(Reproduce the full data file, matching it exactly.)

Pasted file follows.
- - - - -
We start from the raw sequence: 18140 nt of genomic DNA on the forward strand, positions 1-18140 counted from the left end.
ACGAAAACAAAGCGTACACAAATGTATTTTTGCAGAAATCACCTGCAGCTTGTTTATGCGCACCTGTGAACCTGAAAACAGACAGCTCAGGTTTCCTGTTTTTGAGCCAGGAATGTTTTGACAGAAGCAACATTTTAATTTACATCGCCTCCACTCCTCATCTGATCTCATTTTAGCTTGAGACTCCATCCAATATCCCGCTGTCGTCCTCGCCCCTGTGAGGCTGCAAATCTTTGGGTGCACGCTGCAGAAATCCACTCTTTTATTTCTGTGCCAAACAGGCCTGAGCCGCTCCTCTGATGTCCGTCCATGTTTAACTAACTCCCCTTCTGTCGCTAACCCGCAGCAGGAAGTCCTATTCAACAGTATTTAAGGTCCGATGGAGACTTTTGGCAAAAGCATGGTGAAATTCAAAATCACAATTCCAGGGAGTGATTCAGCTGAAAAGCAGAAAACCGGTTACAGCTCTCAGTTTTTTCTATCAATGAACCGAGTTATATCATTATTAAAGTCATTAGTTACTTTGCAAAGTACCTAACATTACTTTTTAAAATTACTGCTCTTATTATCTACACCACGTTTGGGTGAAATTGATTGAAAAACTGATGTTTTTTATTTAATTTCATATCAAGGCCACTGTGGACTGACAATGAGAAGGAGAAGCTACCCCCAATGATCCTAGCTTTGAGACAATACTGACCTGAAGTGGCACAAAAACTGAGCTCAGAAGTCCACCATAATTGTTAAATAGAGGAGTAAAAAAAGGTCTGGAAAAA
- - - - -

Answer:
We start from the raw sequence: 18140 nt of genomic DNA on the forward strand, positions 1-18140 counted from the left end.
ACGAAAACAAAGCGTACACAAATGTATTTTTGCAGAAATCACCTGCAGCTTGTTTATGCGCACCTGTGAACCTGAAAACAGACAGCTCAGGTTTCCTGTTTTTGAGCCAGGAATGTTTTGACAGAAGCAACATTTTAATTTACATCGCCTCCACTCCTCATCTGATCTCATTTTAGCTTGAGACTCCATCCAATATCCCGCTGTCGTCCTCGCCCCTGTGAGGCTGCAAATCTTTGGGTGCACGCTGCAGAAATCCACTCTTTTATTTCTGTGCCAAACAGGCCTGAGCCGCTCCTCTGATGTCCGTCCATGTTTAACTAACTCCCCTTCTGTCGCTAACCCGCAGCAGGAAGTCCTATTCAACAGTATTTAAGGTCCGATGGAGACTTTTGGCAAAAGCATGGTGAAATTCAAAATCACAATTCCAGGGAGTGATTCAGCTGAAAAGCAGAAAACCGGTTACAGCTCTCAGTTTTTTCTATCAATGAACCGAGTTATATCATTATTAAAGTCATTAGTTACTTTGCAAAGTACCTAACATTACTTTTTAAAATTACTGCTCTTATTATCTACACCACGTTTGGGTGAAATTGATTGAAAAACTGATGTTTTTTATTTAATTTCATATCAAGGCCACTGTGGACTGACAATGAGAAGGAGAAGCTACCCCCAATGATCCTAGCTTTGAGACAATACTGACCTGAAGTGGCACAAAAACTGAGCTCAGAAGTCCACCATAATTGTTAAATAGAGGAGTAAAAAAAGGTCTGGAAAAA